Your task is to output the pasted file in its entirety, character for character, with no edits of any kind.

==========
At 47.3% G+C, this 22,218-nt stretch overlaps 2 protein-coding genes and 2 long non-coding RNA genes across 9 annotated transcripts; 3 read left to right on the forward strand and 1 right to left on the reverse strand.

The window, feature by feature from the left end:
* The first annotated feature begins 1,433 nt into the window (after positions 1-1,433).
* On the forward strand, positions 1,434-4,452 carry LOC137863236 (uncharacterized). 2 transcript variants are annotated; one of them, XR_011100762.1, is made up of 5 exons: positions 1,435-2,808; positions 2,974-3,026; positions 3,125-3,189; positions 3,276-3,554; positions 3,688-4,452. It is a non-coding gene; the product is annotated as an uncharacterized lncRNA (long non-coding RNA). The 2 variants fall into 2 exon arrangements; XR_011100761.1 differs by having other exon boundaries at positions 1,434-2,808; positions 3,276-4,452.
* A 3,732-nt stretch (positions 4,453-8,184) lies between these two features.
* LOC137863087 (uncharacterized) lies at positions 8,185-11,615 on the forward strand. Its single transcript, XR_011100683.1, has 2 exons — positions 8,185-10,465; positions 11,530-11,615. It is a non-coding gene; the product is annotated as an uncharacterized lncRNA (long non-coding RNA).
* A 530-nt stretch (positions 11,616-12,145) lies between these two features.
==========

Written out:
At 47.3% G+C, this 22,218-nt stretch overlaps 2 protein-coding genes and 2 long non-coding RNA genes across 9 annotated transcripts; 3 read left to right on the forward strand and 1 right to left on the reverse strand.

The window, feature by feature from the left end:
* The first annotated feature begins 1,433 nt into the window (after positions 1-1,433).
* On the forward strand, positions 1,434-4,452 carry LOC137863236 (uncharacterized). 2 transcript variants are annotated; one of them, XR_011100762.1, is made up of 5 exons: positions 1,435-2,808; positions 2,974-3,026; positions 3,125-3,189; positions 3,276-3,554; positions 3,688-4,452. It is a non-coding gene; the product is annotated as an uncharacterized lncRNA (long non-coding RNA). The 2 variants fall into 2 exon arrangements; XR_011100761.1 differs by having other exon boundaries at positions 1,434-2,808; positions 3,276-4,452.
* A 3,732-nt stretch (positions 4,453-8,184) lies between these two features.
* LOC137863087 (uncharacterized) lies at positions 8,185-11,615 on the forward strand. Its single transcript, XR_011100683.1, has 2 exons — positions 8,185-10,465; positions 11,530-11,615. It is a non-coding gene; the product is annotated as an uncharacterized lncRNA (long non-coding RNA).
* A 530-nt stretch (positions 11,616-12,145) lies between these two features.